Among these few textual variants are Mark 16:9-20, John 7:53-8:11, 1 John 5:7-8, and Romans 8:1. There are a few other minor variants, but just remember that whether or not these passages are original Scripture does not essentially matter. For example, 1 John 5:7-8 bolsters the doctrine of the Trinity in the Majority Greek text and the Textus Receptus, but that doesn’t mean that the doctrine of the Trinity is not also taught in the Critical Greek text. This doctrine is absolutely taught in these manuscript families. Therefore, the doctrine is not affected.

Ancient Works

There are over 5,800 Greek manuscripts that scholars use to confirm the authenticity of the Greek New Testament, some of which date to within the first century! To compare, the next runner up as the most reliable, ancient document that we have is Homer’s Iliad, which has 643 manuscripts that date about 500 years after Homer originally penned his work. As you can see, the Greek New Testament embarrasses our most attested, ancient, historical document by over nine times, and this number is growing every year. In addition to Greek manuscripts, there are over 19,000 copies in the Syriac, Latin, Coptic, and Aramaic languages, bringing the total supporting New Testament manuscript base to over 24,800! To add on to the mountain of evidence, we also have countless citations of the New Testament preserved in the writings of the early church fathers—so many, in fact, that we could almost reconstruct the entire New Testament text from these citations alone! The evidence is overwhelming, and this is all without considering how archeology, science, history, and the remarkably harmonious story of the books of the Bible (written over 1,500 years and by about 40 authors of diverse backgrounds) have all confirmed the reliability and accuracy of the Bible again and again. 

After examining the evidence for the reliability of the New Testament, I have come to conclude this: If I cannot receive the New Testament of the Bible as a reliable, ancient document, then I have no grounds for receiving any ancient document as reliable. God has chosen to leave us with a wealth of evidence for His Word which embarrasses all other ancient documents. That is not an overstatement. Hallelujah!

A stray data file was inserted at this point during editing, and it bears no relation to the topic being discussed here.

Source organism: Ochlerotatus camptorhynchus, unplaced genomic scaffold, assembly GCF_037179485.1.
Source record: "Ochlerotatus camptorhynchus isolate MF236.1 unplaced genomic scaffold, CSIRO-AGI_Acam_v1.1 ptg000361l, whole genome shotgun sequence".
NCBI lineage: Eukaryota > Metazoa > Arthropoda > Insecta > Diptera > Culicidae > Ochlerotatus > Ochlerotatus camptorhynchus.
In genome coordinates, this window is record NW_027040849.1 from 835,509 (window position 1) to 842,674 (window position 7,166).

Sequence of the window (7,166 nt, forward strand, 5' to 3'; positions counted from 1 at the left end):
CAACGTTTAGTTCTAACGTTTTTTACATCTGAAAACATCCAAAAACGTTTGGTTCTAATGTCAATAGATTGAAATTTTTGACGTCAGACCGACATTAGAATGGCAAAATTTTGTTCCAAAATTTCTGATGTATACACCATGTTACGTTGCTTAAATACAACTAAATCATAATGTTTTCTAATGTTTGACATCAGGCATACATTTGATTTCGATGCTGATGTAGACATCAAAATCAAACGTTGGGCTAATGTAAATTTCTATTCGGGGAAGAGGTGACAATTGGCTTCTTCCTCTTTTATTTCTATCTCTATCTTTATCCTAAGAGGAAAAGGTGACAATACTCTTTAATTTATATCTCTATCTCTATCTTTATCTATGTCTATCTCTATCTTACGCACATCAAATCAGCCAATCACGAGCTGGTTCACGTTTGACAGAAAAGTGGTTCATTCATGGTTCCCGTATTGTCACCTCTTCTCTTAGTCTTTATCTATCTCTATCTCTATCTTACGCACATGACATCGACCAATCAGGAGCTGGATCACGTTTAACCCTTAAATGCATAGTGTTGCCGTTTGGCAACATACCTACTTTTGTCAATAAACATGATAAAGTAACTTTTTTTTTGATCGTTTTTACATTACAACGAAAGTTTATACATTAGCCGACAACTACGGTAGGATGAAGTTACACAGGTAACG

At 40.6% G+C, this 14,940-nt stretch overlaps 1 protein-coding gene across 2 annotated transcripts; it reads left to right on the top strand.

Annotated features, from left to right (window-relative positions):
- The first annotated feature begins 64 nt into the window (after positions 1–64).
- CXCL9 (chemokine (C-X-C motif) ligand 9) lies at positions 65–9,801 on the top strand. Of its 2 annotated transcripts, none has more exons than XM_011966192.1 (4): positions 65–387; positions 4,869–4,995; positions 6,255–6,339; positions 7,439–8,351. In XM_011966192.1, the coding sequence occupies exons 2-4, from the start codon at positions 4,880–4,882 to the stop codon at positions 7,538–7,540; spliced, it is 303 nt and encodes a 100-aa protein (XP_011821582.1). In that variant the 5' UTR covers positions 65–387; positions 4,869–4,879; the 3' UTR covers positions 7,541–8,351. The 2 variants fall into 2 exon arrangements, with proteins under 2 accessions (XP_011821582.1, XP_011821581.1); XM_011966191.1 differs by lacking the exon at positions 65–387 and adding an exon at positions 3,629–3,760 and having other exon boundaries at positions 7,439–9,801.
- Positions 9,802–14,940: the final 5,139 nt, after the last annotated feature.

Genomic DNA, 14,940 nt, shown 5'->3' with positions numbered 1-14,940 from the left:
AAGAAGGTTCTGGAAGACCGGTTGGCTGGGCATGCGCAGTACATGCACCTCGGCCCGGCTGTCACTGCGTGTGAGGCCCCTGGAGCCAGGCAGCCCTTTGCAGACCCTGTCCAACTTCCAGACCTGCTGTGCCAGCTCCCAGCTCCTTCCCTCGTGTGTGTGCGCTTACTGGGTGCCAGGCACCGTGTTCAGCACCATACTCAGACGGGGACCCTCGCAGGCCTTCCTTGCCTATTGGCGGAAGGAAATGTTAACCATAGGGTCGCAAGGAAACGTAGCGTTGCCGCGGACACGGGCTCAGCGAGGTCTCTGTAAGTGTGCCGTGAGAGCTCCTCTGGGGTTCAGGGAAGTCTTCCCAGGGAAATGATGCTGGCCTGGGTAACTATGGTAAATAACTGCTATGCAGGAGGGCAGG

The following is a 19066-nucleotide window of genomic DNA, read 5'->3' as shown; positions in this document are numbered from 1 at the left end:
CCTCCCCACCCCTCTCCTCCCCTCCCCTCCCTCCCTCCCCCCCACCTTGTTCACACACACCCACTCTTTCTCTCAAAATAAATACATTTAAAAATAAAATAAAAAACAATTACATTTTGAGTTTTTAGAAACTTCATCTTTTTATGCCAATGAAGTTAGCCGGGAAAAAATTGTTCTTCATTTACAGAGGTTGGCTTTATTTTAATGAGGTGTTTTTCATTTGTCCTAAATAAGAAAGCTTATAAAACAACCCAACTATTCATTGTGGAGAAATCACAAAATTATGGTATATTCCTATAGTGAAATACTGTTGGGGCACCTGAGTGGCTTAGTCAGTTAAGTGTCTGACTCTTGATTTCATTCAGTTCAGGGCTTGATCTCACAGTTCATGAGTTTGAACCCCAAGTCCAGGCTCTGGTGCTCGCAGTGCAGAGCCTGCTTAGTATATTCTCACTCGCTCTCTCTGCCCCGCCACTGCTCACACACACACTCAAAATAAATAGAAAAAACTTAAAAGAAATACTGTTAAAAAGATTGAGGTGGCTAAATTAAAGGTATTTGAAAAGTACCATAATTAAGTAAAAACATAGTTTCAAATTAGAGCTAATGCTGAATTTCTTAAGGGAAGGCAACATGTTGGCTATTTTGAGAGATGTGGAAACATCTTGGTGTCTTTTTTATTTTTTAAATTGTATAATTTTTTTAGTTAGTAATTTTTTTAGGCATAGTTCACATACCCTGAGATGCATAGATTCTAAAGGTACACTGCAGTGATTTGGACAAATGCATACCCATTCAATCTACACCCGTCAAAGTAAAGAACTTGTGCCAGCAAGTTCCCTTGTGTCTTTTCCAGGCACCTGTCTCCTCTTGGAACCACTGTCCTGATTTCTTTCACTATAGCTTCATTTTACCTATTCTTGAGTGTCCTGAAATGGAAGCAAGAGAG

English Translations

So far, we have only examined the reliability of the biblical text in the original languages. But for those who can’t read and understand the original languages (like myself), we read English Bible translations. So, which one(s) should we use? Well, much to our benefit, we live in a time where English translations are in abundance. As Americans, we remember the great voyage that a church congregation made across the Atlantic Ocean to spread the good news of Jesus, arriving in Plymouth Harbor on December 16th, 1620. The story of the Pilgrims is an exciting and scary one, but what did they carry with them? The Geneva Bible. While it was the first English study Bible and the first English Bible to use verse numbers, today it is a bit hard to read. It uses quite a few archaic words, similar to the most famous book and Bible translation of all time: The Authorized Version (better known as the King James Version). While these translations are understandable, modern translations have thankfully updated some of the older English words so that we may better understand the Bible today. 

Here is a list of ten modern English Bible translations that are well known:

  • English Standard Version (ESV)
  • New International Version (NIV)
  • New King James Version (NKJV)
  • New Living Translation (NLT)
  • New American Standard Bible (NASB)
  • Legacy Standard Bible (LSB)
  • Christian Standard Bible (CSB)
  • The Message (MSG)
  • New English Translation (NET)
  • Young’s Literal Translation (YLT)

This is only ten of many English translations that have been produced. So, how do you pick one? Well, there are three main types of Bible translations: word-for-word, thought-for-thought, and paraphrase. 

Word-for-word translations attempt to translate each Hebrew or Greek word into the corresponding English word.